For me, it’s not really the disease itself. Being around Mom and the Ladies of Assisted Living, I know that it isn’t always a tragedy – that it is possible to live with joy.
Possible that is, if you live in a supportive, nurturing environment.
And that is where I get scared.
Where will you go – how will you live? Who will take care of you?
Those are the terrifying questions, when you or your family see the disease emerging.
I am unlikely to live where Mom does – the Club Med of retirement homes. I am more likely to end up in a Medicaid snake pit.
When Mom’s story first aired on KUOW, I got many nice comments but the haunting one was from a woman who was angry – not at Mom but clearly anguished at the plight of her mother – at the realization that her mother would never have the support mine does.
Her words tell it best.
“I’ll tell you honestly, this is upsetting to me and I’d like to tell you why and get some feedback from you.
My mom is now on Medicaid and all her financial resources were exhausted about four years ago. We have tried our best to find the best care for her, however, I have nothing but disdain for the long-term-care business and the limited choices of destitute elderly. My mom also cannot stand nor even bear weight so she is a two person/hoyer lift transfer. Add dementia to Medicaid and non-ambulatory and you have the recipe for a long-term care disaster.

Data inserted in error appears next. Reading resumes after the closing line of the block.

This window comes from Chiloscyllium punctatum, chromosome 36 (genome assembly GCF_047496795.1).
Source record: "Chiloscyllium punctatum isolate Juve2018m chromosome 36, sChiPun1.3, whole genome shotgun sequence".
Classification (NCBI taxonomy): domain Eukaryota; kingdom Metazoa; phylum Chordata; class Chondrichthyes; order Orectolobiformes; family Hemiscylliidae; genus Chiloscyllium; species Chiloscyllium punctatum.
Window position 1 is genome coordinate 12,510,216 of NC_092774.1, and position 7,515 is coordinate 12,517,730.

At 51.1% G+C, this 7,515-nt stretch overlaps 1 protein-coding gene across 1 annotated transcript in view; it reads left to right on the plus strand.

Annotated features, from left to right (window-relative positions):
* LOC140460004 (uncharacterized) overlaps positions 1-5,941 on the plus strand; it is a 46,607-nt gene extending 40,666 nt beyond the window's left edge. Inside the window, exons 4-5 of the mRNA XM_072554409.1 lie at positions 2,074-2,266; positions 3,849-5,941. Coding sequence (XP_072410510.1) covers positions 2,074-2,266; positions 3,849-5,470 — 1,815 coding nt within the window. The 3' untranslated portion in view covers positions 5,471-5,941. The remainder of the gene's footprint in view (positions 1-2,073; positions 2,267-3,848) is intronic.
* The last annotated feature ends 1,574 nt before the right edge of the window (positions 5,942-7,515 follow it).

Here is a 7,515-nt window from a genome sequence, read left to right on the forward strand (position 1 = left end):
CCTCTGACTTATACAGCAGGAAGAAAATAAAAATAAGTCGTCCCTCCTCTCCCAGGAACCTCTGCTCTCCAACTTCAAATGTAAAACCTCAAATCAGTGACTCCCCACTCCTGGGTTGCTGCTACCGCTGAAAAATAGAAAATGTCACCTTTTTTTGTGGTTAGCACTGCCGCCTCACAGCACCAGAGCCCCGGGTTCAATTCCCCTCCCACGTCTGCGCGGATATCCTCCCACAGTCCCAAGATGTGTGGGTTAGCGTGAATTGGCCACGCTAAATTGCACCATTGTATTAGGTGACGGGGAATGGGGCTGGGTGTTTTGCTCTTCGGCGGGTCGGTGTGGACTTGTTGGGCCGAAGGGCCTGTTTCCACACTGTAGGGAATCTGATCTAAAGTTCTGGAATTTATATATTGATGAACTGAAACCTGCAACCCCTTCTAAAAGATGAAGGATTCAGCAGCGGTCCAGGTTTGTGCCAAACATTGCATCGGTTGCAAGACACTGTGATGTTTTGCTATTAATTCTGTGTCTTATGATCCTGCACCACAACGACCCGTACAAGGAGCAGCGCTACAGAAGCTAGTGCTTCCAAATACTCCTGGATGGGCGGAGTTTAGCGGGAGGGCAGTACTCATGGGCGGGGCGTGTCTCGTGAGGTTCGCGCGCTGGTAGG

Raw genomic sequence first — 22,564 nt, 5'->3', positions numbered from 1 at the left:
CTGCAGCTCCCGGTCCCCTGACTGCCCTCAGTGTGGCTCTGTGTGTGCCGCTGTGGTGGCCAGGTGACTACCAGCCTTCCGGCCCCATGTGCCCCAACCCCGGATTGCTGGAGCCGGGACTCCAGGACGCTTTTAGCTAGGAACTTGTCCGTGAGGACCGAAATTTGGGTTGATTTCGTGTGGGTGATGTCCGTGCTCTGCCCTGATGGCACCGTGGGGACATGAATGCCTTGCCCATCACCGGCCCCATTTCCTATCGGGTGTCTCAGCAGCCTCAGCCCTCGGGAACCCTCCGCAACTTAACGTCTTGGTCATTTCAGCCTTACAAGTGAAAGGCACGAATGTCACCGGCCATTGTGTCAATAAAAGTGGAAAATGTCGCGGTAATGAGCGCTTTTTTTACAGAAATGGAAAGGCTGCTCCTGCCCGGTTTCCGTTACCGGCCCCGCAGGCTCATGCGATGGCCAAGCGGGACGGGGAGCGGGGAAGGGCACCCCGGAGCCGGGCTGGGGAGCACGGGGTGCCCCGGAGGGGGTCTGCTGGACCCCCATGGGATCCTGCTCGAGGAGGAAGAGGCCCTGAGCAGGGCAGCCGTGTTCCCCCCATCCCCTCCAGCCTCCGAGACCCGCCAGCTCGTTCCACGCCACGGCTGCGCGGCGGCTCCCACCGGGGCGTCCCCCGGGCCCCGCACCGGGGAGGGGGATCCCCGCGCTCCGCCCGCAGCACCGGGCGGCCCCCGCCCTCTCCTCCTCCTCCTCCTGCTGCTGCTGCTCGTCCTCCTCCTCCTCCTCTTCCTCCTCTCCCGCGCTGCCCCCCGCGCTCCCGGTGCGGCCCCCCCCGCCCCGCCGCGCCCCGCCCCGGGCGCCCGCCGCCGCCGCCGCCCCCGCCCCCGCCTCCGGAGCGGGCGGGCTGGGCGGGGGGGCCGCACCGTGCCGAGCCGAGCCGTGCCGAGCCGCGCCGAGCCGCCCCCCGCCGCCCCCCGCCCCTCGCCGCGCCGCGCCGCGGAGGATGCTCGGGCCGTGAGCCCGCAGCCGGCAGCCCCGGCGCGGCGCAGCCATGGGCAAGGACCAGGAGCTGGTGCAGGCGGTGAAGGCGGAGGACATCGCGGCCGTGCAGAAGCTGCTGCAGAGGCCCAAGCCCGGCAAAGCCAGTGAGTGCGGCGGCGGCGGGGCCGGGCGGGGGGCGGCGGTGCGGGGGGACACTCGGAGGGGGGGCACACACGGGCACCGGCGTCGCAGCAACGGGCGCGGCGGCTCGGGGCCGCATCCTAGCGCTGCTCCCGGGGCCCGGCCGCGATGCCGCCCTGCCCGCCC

Six years of this and I cannot find a place for mom that makes my heart at ease.
I am heartbroken. Not because of mom’s condition but because of her lack of care. This is what upset me about your story. It’s not so much the condition that is scary (as you pointed out) but being financially destitute and unable to find a great long term care facility. Many dementia/Alzheimer’s facilities are geared towards memory care but are not equipped for people who need “skilled nursing”. If only ‘skilled nursing’ facilities only had real skilled nursing!
Can you help?”
I was short on answers. The sad fact is that the need is growing – exceeding the resources of the organizations designed to help. But to start, support your local Alzheimer’s Association.